Support: A Moment to Say Thank You

Support:
A beam, a girder, something that holds something else up. It’s underneath, hidden, not always noticed, but beautiful in its own right.

Without it, the whole structure would fall—a pile of random pieces with nothing to hold it together. Continue reading “Support: A Moment to Say Thank You”

White Spaces

You all know that I struggle with feeling overwhelmed by the shear magnitude of everyday life…and that I underwent surgery late last week. The irony is that I wrote a piece for another blog about the spiritual discipline of rest…and they published it the day I was under the knife.

Talk about forced rest.

But it was a reminder that even in life’s unexpected, we have the opportunity to view upheaval as rest. But how do we find a moment to take a breath? And why are white spaces important?

I invite you to hop over to one of my favorite blogs and read my post to find out:

http://www.mudroomblog.com/whitespaces/

Hello? Is Anybody There? Finding Connection in Questions

Rest. Stillness. Community.

These are all words that I’m struggling to define…to implement. At this moment in time, you and I are probably more “connected” to our world than ever before. We talk about online community building, even creating community in our churches.

And yet, so often, we feel completely alone.

Granted social media, the core of online connection, shows a version of “it”—that something we all need/want. But, if we’re honest, the parade of connection leaves us feeling a little hollow. Continue reading “Hello? Is Anybody There? Finding Connection in Questions”

When There Are No Words

No Words

As I writer and editor, my life lives and breathes letters, words, sentences. Pictures, scenes, emotions, flow from my brain, to my fingers, to the page. It’s what I do.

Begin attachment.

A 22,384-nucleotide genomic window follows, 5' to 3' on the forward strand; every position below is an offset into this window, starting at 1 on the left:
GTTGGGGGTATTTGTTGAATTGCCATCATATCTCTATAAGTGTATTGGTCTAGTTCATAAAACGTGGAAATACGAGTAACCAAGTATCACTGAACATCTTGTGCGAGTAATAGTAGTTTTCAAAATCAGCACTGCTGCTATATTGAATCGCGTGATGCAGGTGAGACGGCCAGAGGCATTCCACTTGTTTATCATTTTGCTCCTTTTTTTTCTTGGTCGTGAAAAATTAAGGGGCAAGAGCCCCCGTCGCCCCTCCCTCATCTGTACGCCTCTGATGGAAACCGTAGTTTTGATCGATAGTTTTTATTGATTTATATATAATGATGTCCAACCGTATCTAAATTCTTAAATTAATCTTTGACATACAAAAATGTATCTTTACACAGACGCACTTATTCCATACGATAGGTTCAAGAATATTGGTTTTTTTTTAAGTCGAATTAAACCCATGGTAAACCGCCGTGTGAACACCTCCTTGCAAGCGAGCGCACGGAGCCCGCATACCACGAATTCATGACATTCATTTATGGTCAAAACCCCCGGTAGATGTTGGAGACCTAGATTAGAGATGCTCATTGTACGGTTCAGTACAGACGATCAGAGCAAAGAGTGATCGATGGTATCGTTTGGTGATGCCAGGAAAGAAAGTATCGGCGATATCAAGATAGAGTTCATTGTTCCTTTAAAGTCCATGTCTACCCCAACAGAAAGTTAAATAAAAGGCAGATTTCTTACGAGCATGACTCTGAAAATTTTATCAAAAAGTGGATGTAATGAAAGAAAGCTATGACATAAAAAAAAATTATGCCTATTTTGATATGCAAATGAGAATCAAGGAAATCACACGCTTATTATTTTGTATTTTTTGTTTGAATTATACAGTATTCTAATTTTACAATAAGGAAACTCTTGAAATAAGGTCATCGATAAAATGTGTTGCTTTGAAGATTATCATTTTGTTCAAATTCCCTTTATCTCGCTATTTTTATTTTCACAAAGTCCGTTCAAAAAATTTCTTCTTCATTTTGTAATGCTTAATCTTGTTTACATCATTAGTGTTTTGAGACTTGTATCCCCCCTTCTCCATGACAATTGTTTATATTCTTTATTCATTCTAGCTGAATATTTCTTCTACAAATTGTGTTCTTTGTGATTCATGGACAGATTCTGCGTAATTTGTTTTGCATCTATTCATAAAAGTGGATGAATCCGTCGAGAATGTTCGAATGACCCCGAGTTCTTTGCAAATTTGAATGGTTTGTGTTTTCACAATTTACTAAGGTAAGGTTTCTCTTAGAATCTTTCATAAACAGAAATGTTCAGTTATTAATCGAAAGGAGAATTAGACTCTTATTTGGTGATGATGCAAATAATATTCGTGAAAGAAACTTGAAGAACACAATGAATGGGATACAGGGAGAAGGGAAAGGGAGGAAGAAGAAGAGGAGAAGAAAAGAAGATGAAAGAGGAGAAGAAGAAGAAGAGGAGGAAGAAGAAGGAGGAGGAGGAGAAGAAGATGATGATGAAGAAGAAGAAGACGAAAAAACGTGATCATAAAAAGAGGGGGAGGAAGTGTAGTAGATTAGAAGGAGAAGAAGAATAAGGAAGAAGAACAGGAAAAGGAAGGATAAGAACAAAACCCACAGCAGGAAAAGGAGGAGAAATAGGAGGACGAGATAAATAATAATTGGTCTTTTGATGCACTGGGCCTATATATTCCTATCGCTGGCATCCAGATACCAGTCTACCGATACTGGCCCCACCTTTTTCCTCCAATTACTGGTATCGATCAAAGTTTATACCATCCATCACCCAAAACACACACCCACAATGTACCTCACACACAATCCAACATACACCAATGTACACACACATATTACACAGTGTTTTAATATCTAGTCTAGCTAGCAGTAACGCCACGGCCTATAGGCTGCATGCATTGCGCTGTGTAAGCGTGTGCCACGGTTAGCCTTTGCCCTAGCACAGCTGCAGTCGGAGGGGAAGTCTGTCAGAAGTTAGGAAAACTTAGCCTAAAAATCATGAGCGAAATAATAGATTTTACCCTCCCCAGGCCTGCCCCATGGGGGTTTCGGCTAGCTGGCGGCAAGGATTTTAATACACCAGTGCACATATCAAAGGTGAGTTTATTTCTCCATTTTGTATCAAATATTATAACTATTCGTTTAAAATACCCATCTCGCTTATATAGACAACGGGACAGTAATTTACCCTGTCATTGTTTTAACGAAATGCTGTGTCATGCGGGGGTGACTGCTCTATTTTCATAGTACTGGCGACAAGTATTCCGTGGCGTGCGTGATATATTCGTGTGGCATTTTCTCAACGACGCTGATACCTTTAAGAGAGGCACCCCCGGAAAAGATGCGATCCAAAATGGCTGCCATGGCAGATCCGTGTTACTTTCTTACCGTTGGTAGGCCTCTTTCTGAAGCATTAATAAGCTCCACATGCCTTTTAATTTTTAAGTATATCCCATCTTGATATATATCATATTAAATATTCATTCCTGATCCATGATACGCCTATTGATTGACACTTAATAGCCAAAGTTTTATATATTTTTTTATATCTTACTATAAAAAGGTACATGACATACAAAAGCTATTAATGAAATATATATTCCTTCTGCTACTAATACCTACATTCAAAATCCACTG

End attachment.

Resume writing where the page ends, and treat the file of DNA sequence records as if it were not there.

But sometimes…sometimes the river of words runs dry. I’m left without a way to respond to circumstances.

I’ll admit I’m tapped out right now. I have no words. And it’s okay for me. I know I my writing hasn’t been my best, but it’s okay for now. I’m not actively writing a novel…just editing.

My stopped up word-river is even fine for my family for the moment. We’re okay. Really we are (and I’m not just trying to convince myself of that).

My world is surviving without my words, my connection to something bigger…until I got a phone call from a friend who’s always been there for me. Until I didn’t have words for her.

I’m not sure I even followed everything she said through her tears, but I do know this: Her daddy died, and it was hard. She was trudging in the valley of the shadow of death, and I had such paltry words to give. I couldn’t even point her to comfort.

I know that sometimes it’s okay to not say anything. Sometimes it’s better even.

But oh how I long to speak into the dark spot left in her dad’s place.

And so I bring a meal, I pray for her peace, I scour the Internet for funny stories to send, and I might even buy a card with someone else’s words or I might haul out my paints and paint her a picture.

See I may have no words, but she can still hear me…and that’s okay with me. Tweet This

Perhaps it’s here, where our words flee, that we find action. In this wordless place, we set aside our daily tasks, roll up our sleeves, and communicate in a bigger way.

3 Lessons About Friend-Type People

Friend-Type PeopleI’ve always had a hard time making “real-life” friends. It is, I think, partly why I like books so much.

Like a friend, a book can leave you frustrated, annoyed, or disappointed. It can change your life for the better or for the worse. But you can always walk away from a book without leaving a piece of yourself behind.

People, on the other hand, friend-type people especially, get under your skin, into your life, tangled up in who you are. You can’t walk away from people without a little tearing in your soul.

So when, as a kid, I realized my little soul was in tatters, I just stopped letting those unreliable people in–those soul-tearing, friend-type people. I closed the door, hunched in the corner, and worked to patch myself back up.

But I realized I didn’t have the tools for a patch job, there in the dark corner by myself.

Then a few friends crept in and showed me that I’m missing something there in the dark with my light starved soul. They brought in the light of laughter, encouragement, and accountability.

And I discovered that anything worthwhile is worth the risk. There’s beauty in there somewhere. Continue reading “3 Lessons About Friend-Type People”